The opinion of the court was delivered by: Block, Senior District Judge:
Defendants Jewish Foundation School (JFS) and Rabbi Jacob Joseph School (RJJ) (collectively, the "School") move for reconsideration of Judge Dearie's March 31, 2011, Order, which declined to adopt Magistrate Judge Orenstein's Report and Recommendation (R&R) in full. Specifically, Judge Dearie deviated from the R&R by (1) denying defendants' summary judgment motion with respect to plaintiff's breach of contract claim; and (2) denying defendants' motion for summary judgment on their breach of contract counterclaim. Defendants urge the Court to reconsider Judge Dearie's decision and adopt the R&R in its entirety.
Defendants' motion is denied. The following claims will proceed to trial:
(1) Plaintiff's breach of contract claim. Whether the parties entered an enforceable non-disparagement agreement -- which, like all contracts, requires "offer, acceptance, consideration, mutual assent and intent to be bound," Leibowitz v. Cornell Univ., 584 F.3d 487, 507 (2d Cir. 2009 ) (internal quotations omitted) -- is an open factual issue;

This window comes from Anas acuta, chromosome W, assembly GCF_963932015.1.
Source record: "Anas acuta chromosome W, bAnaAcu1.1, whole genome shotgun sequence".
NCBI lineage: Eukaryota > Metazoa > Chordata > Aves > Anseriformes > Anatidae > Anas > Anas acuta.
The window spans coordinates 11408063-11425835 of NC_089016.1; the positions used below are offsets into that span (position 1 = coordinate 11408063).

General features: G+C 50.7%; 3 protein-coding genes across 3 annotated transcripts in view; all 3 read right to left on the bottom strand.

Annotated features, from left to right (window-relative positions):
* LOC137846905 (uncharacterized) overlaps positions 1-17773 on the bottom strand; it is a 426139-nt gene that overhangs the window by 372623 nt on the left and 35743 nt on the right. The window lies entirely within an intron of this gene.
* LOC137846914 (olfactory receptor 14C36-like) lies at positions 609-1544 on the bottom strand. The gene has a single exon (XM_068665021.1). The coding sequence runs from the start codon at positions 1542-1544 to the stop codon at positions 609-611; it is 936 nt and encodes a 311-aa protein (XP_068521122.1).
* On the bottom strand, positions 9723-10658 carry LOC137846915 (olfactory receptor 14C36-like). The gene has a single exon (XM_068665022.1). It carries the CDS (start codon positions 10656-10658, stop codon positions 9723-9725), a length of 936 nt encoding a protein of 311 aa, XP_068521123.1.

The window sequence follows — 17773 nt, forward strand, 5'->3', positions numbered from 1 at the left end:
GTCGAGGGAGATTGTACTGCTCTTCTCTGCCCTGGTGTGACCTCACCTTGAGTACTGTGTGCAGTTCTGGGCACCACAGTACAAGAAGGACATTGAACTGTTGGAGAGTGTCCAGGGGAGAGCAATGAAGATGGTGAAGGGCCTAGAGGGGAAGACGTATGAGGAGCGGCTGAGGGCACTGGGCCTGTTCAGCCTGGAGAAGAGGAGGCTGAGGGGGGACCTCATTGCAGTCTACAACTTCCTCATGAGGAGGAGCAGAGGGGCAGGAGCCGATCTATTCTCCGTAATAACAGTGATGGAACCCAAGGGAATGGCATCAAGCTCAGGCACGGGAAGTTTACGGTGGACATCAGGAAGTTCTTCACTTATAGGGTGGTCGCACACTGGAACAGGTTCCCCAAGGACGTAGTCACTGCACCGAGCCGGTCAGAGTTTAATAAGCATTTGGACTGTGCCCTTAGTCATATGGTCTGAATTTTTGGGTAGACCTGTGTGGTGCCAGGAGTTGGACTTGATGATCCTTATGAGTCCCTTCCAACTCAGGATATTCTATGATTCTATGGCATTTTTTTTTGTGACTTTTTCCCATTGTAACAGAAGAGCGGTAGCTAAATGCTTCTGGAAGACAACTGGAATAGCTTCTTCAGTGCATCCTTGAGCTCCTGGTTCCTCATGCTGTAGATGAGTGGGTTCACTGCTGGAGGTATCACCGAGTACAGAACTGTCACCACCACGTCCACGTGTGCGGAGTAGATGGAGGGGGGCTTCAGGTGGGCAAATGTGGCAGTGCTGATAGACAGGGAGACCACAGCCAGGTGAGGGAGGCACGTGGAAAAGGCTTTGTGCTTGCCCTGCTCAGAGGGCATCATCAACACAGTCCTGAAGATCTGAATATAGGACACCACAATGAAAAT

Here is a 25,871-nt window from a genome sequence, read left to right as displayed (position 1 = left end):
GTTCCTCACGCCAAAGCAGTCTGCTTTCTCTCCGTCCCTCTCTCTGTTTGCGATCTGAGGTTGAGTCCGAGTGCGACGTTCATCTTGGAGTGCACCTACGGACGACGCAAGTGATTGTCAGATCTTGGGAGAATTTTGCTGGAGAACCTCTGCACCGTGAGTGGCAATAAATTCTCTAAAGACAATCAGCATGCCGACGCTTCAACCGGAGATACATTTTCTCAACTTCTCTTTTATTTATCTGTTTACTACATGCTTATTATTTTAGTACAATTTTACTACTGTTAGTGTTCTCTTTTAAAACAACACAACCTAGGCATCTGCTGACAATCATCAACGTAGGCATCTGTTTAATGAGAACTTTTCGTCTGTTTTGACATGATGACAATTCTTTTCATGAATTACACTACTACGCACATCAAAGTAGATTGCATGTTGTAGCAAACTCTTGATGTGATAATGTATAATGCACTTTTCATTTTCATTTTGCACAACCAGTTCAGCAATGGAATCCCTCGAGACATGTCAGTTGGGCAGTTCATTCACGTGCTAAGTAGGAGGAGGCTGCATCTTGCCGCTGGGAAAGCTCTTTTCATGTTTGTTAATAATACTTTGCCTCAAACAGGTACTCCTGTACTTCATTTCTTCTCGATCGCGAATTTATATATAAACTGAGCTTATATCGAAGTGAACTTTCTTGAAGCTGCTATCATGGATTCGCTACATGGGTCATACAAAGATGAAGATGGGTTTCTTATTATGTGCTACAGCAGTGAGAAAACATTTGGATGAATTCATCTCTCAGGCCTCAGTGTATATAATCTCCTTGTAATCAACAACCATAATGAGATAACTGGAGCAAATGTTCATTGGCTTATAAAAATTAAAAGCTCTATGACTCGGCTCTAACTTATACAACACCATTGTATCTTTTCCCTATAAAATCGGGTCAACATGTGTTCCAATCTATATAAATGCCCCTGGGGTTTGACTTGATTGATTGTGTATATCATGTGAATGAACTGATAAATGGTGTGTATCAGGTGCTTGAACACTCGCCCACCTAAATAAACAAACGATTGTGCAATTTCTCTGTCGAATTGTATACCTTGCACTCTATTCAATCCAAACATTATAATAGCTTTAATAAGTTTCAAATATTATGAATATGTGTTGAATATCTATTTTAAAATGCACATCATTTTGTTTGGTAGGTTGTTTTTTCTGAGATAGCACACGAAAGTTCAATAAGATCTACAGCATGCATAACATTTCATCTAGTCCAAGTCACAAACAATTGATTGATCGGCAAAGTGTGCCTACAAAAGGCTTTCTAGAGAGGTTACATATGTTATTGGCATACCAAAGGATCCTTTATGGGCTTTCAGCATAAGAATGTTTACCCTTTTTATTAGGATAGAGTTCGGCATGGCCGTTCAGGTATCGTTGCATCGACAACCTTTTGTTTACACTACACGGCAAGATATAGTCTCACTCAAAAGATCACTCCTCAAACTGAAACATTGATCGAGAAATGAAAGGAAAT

(2) Defendants' breach of contract counterclaim, which is based on the parties' agreement that plaintiff Oorah, Inc. ("Oorah") would pay tuition for each student it placed at JFS for the duration of the student's tenure there.
(a) Whether this agreement was terminated is a open factual question. If not, Oorah breached the contract by refusing to pay tuition;
(b) If Oorah is found liable for breach of contract, the School must prove its damages. Oorah may attempt to show that the School -- by continuing to educate the students, despite Oorah's unwillingness to pay tuition -- failed to make reasonable efforts to mitigate its damages;
(3) Defendants' unjust enrichment counterclaim. Because this quasi-contract counterclaim is barred if a valid contract exists, see Diesel Props S.r.l. v. Greystone Business Credit II, LLC, 631 F.3d 42, 54 (2d Cir. 2011), it will be considered only if the School's breach of contract counterclaim fails. To prevail, the School must establish that Oorah was enriched at the School's expense, and that "the circumstances were such that in equity and good conscience" Oorah should provide compensation. CompuDyne Corp. v. Shane, 453 F.Supp.2d 807, 833 (S.D.N.Y. 2006). SO ORDERED.
FREDERIC BLOCK Senior United States District Judge
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